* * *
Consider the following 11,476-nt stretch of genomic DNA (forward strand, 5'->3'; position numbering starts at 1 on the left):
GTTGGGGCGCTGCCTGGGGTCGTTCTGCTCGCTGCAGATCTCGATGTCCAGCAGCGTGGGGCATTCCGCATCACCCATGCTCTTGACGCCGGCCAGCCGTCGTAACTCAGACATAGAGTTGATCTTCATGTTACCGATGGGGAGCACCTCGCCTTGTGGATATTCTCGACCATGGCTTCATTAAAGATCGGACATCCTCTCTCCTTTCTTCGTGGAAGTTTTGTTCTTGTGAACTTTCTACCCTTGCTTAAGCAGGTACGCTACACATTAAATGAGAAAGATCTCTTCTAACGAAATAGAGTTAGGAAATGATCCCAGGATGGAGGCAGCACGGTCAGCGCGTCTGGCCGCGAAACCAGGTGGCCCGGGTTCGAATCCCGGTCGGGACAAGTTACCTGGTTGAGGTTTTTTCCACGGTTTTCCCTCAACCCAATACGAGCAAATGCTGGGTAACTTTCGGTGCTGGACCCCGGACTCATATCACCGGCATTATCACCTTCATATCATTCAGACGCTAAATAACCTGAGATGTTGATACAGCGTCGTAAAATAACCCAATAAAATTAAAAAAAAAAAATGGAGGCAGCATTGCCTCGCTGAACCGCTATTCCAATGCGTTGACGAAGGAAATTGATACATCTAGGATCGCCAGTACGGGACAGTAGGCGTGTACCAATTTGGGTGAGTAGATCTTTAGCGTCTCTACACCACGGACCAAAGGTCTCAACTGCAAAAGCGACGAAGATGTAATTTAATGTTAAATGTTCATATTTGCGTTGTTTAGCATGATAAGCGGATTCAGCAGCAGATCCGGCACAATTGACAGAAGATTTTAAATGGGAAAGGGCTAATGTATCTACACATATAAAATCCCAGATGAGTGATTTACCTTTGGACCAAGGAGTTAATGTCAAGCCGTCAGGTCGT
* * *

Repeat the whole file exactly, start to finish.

Consider the following 11,476-nt stretch of genomic DNA (forward strand, 5'->3'; position numbering starts at 1 on the left):
GTTGGGGCGCTGCCTGGGGTCGTTCTGCTCGCTGCAGATCTCGATGTCCAGCAGCGTGGGGCATTCCGCATCACCCATGCTCTTGACGCCGGCCAGCCGTCGTAACTCAGACATAGAGTTGATCTTCATGTTACCGATGGGGAGCACCTCGCCTTGTGGATATTCTCGACCATGGCTTCATTAAAGATCGGACATCCTCTCTCCTTTCTTCGTGGAAGTTTTGTTCTTGTGAACTTTCTACCCTTGCTTAAGCAGGTACGCTACACATTAAATGAGAAAGATCTCTTCTAACGAAATAGAGTTAGGAAATGATCCCAGGATGGAGGCAGCACGGTCAGCGCGTCTGGCCGCGAAACCAGGTGGCCCGGGTTCGAATCCCGGTCGGGACAAGTTACCTGGTTGAGGTTTTTTCCACGGTTTTCCCTCAACCCAATACGAGCAAATGCTGGGTAACTTTCGGTGCTGGACCCCGGACTCATATCACCGGCATTATCACCTTCATATCATTCAGACGCTAAATAACCTGAGATGTTGATACAGCGTCGTAAAATAACCCAATAAAATTAAAAAAAAAAAATGGAGGCAGCATTGCCTCGCTGAACCGCTATTCCAATGCGTTGACGAAGGAAATTGATACATCTAGGATCGCCAGTACGGGACAGTAGGCGTGTACCAATTTGGGTGAGTAGATCTTTAGCGTCTCTACACCACGGACCAAAGGTCTCAACTGCAAAAGCGACGAAGATGTAATTTAATGTTAAATGTTCATATTTGCGTTGTTTAGCATGATAAGCGGATTCAGCAGCAGATCCGGCACAATTGACAGAAGATTTTAAATGGGAAAGGGCTAATGTATCTACACATATAAAATCCCAGATGAGTGATTTACCTTTGGACCAAGGAGTTAATGTCAAGCCGTCAGGTCGT